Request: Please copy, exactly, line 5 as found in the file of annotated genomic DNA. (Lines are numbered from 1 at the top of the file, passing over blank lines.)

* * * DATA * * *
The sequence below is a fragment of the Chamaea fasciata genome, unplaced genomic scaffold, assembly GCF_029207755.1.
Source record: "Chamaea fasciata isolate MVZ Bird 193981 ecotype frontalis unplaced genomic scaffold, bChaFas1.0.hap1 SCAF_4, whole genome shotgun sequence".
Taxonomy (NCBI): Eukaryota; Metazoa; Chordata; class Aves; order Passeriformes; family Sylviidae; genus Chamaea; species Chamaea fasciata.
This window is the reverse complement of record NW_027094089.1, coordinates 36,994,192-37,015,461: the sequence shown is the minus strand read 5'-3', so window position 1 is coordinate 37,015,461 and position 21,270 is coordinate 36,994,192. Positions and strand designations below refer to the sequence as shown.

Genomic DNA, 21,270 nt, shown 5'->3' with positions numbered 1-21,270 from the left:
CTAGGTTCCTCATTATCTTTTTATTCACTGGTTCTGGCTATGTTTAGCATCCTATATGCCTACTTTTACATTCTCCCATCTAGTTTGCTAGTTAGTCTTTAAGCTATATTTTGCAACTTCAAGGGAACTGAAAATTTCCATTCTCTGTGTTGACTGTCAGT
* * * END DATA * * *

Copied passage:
Genomic DNA, 21,270 nt, shown 5'->3' with positions numbered 1-21,270 from the left: